This next visit to the (speculative) past from Long Hidden: Speculative Fiction from the Margins of History takes us to Belfast in 1895, where a younger sibling is listening to the older brother read from the newspaper, and trying to fight off an inborn rage. It’s a quickly engrossing start for a story that teeters on the edge of rage and sorrow throughout, as this sibling begins to realize that—like the woman tortured and killed for being a changeling in the newspaper—it’s possible the sensation of understanding means the same thing: what if I’m not human?
What follows is a kind of fight-or-flight run through the streets of Belfast once the brother has gone to bed, and a recollection of everything their mother once taught them about the fairies, and a moment of decision that puts the child face-to-face with a terrible opportunity: a chance to learn the truth about whether or not it’s true. Changeling, or human?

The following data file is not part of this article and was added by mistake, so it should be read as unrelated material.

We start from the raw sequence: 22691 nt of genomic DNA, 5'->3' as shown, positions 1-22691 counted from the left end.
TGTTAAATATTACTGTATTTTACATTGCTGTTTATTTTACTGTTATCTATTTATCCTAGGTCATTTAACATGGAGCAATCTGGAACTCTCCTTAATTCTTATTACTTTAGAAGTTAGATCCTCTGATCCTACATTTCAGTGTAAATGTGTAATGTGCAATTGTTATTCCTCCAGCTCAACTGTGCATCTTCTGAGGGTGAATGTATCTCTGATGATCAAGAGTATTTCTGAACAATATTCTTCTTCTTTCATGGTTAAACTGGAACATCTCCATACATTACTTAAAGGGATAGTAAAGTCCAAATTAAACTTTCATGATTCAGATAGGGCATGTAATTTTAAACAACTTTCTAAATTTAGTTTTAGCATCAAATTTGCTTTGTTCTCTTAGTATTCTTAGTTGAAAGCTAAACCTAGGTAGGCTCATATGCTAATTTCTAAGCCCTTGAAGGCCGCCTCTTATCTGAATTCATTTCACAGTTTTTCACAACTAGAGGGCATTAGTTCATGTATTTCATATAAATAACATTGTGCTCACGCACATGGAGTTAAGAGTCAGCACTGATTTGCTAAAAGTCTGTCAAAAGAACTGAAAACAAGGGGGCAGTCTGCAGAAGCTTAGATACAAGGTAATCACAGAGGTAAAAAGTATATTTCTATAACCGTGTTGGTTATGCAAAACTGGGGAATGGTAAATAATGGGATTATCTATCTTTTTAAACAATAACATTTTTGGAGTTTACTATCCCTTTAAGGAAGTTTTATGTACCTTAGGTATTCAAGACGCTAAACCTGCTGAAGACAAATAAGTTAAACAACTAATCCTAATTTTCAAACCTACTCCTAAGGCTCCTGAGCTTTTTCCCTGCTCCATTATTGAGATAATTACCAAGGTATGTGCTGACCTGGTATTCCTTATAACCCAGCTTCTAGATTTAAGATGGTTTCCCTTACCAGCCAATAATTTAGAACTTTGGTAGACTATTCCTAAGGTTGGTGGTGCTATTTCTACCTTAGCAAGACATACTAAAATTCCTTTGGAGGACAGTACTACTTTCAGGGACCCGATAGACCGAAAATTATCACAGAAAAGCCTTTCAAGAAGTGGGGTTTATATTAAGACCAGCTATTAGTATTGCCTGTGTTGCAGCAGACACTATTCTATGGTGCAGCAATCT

But when you’re dealing with the fairies, there’s nothing so straightforward as an answer likely in play, and yet in this case, it ultimately turns out to be enough in a really, really satisfying way for me as a queer reader. It’s not an easy story to read, and certainly the arc of the sibling is painful and raw and easily felt, but Nghi Vo takes it to a place where I was left thinking this would be someone thriving, not just surviving, and that made all the difference.